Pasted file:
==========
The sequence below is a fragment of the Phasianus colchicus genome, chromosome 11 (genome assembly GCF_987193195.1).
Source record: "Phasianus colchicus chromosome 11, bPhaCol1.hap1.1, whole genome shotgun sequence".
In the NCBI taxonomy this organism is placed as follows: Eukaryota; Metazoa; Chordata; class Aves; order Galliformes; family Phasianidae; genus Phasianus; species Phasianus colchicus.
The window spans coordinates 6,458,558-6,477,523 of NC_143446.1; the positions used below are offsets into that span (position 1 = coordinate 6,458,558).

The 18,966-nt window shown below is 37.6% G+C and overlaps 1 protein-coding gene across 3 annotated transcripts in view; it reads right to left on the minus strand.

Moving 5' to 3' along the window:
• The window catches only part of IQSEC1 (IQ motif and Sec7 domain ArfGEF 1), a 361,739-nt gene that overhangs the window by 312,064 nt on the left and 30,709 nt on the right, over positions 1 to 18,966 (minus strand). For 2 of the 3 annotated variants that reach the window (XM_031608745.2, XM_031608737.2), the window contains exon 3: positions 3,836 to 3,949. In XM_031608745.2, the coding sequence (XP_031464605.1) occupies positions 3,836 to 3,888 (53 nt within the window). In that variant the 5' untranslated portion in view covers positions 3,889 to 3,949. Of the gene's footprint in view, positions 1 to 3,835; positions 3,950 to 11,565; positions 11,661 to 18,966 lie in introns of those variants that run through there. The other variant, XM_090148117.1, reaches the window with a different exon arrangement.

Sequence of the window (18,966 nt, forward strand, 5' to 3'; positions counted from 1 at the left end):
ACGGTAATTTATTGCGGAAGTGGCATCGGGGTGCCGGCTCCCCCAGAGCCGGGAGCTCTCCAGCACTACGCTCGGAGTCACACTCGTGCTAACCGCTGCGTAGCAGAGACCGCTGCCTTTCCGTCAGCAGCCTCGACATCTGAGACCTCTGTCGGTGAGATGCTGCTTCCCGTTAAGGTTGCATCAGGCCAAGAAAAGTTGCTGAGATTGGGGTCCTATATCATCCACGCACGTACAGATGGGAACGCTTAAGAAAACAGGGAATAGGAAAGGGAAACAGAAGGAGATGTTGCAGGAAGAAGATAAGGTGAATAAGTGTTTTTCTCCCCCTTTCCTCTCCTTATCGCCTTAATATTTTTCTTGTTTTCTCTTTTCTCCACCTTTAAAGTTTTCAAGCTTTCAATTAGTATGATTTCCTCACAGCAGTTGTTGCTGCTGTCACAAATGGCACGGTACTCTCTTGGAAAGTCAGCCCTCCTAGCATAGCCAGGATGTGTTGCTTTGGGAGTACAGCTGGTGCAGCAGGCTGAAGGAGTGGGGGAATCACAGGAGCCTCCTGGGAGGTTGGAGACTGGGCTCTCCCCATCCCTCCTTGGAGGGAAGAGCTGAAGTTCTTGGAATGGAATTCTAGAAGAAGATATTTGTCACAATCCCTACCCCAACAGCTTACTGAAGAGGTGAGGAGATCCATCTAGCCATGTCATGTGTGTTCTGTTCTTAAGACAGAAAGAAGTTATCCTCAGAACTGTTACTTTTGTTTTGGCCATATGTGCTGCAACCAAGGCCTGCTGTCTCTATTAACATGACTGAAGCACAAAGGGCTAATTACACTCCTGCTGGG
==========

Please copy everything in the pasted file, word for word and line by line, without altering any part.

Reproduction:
The sequence below is a fragment of the Phasianus colchicus genome, chromosome 11 (genome assembly GCF_987193195.1).
Source record: "Phasianus colchicus chromosome 11, bPhaCol1.hap1.1, whole genome shotgun sequence".
In the NCBI taxonomy this organism is placed as follows: Eukaryota; Metazoa; Chordata; class Aves; order Galliformes; family Phasianidae; genus Phasianus; species Phasianus colchicus.
The window spans coordinates 6,458,558-6,477,523 of NC_143446.1; the positions used below are offsets into that span (position 1 = coordinate 6,458,558).

The 18,966-nt window shown below is 37.6% G+C and overlaps 1 protein-coding gene across 3 annotated transcripts in view; it reads right to left on the minus strand.

Moving 5' to 3' along the window:
• The window catches only part of IQSEC1 (IQ motif and Sec7 domain ArfGEF 1), a 361,739-nt gene that overhangs the window by 312,064 nt on the left and 30,709 nt on the right, over positions 1 to 18,966 (minus strand). For 2 of the 3 annotated variants that reach the window (XM_031608745.2, XM_031608737.2), the window contains exon 3: positions 3,836 to 3,949. In XM_031608745.2, the coding sequence (XP_031464605.1) occupies positions 3,836 to 3,888 (53 nt within the window). In that variant the 5' untranslated portion in view covers positions 3,889 to 3,949. Of the gene's footprint in view, positions 1 to 3,835; positions 3,950 to 11,565; positions 11,661 to 18,966 lie in introns of those variants that run through there. The other variant, XM_090148117.1, reaches the window with a different exon arrangement.

Sequence of the window (18,966 nt, forward strand, 5' to 3'; positions counted from 1 at the left end):
ACGGTAATTTATTGCGGAAGTGGCATCGGGGTGCCGGCTCCCCCAGAGCCGGGAGCTCTCCAGCACTACGCTCGGAGTCACACTCGTGCTAACCGCTGCGTAGCAGAGACCGCTGCCTTTCCGTCAGCAGCCTCGACATCTGAGACCTCTGTCGGTGAGATGCTGCTTCCCGTTAAGGTTGCATCAGGCCAAGAAAAGTTGCTGAGATTGGGGTCCTATATCATCCACGCACGTACAGATGGGAACGCTTAAGAAAACAGGGAATAGGAAAGGGAAACAGAAGGAGATGTTGCAGGAAGAAGATAAGGTGAATAAGTGTTTTTCTCCCCCTTTCCTCTCCTTATCGCCTTAATATTTTTCTTGTTTTCTCTTTTCTCCACCTTTAAAGTTTTCAAGCTTTCAATTAGTATGATTTCCTCACAGCAGTTGTTGCTGCTGTCACAAATGGCACGGTACTCTCTTGGAAAGTCAGCCCTCCTAGCATAGCCAGGATGTGTTGCTTTGGGAGTACAGCTGGTGCAGCAGGCTGAAGGAGTGGGGGAATCACAGGAGCCTCCTGGGAGGTTGGAGACTGGGCTCTCCCCATCCCTCCTTGGAGGGAAGAGCTGAAGTTCTTGGAATGGAATTCTAGAAGAAGATATTTGTCACAATCCCTACCCCAACAGCTTACTGAAGAGGTGAGGAGATCCATCTAGCCATGTCATGTGTGTTCTGTTCTTAAGACAGAAAGAAGTTATCCTCAGAACTGTTACTTTTGTTTTGGCCATATGTGCTGCAACCAAGGCCTGCTGTCTCTATTAACATGACTGAAGCACAAAGGGCTAATTACACTCCTGCTGGG